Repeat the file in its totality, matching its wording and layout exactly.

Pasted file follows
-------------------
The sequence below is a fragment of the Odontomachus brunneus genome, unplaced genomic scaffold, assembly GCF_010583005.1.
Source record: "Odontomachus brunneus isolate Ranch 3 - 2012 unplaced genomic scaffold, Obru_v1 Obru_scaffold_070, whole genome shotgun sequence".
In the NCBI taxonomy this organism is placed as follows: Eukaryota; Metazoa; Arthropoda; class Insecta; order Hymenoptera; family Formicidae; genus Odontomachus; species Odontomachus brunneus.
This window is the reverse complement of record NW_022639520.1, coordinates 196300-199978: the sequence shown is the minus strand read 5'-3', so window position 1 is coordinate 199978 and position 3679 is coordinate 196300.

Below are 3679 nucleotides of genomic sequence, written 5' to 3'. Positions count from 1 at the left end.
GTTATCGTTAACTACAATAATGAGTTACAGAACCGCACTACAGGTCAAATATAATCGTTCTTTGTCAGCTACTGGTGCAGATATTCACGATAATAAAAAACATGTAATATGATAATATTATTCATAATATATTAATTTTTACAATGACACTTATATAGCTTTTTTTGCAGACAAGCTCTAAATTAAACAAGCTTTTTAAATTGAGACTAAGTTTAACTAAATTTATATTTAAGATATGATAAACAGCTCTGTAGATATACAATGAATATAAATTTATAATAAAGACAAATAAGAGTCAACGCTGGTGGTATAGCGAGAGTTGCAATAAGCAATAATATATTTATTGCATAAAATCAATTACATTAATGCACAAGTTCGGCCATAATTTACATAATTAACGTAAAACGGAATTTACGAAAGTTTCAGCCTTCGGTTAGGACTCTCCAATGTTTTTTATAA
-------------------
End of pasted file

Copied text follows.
The sequence below is a fragment of the Odontomachus brunneus genome, unplaced genomic scaffold, assembly GCF_010583005.1.
Source record: "Odontomachus brunneus isolate Ranch 3 - 2012 unplaced genomic scaffold, Obru_v1 Obru_scaffold_070, whole genome shotgun sequence".
In the NCBI taxonomy this organism is placed as follows: Eukaryota; Metazoa; Arthropoda; class Insecta; order Hymenoptera; family Formicidae; genus Odontomachus; species Odontomachus brunneus.
This window is the reverse complement of record NW_022639520.1, coordinates 196300-199978: the sequence shown is the minus strand read 5'-3', so window position 1 is coordinate 199978 and position 3679 is coordinate 196300.

Below are 3679 nucleotides of genomic sequence, written 5' to 3'. Positions count from 1 at the left end.
GTTATCGTTAACTACAATAATGAGTTACAGAACCGCACTACAGGTCAAATATAATCGTTCTTTGTCAGCTACTGGTGCAGATATTCACGATAATAAAAAACATGTAATATGATAATATTATTCATAATATATTAATTTTTACAATGACACTTATATAGCTTTTTTTGCAGACAAGCTCTAAATTAAACAAGCTTTTTAAATTGAGACTAAGTTTAACTAAATTTATATTTAAGATATGATAAACAGCTCTGTAGATATACAATGAATATAAATTTATAATAAAGACAAATAAGAGTCAACGCTGGTGGTATAGCGAGAGTTGCAATAAGCAATAATATATTTATTGCATAAAATCAATTACATTAATGCACAAGTTCGGCCATAATTTACATAATTAACGTAAAACGGAATTTACGAAAGTTTCAGCCTTCGGTTAGGACTCTCCAATGTTTTTTATAA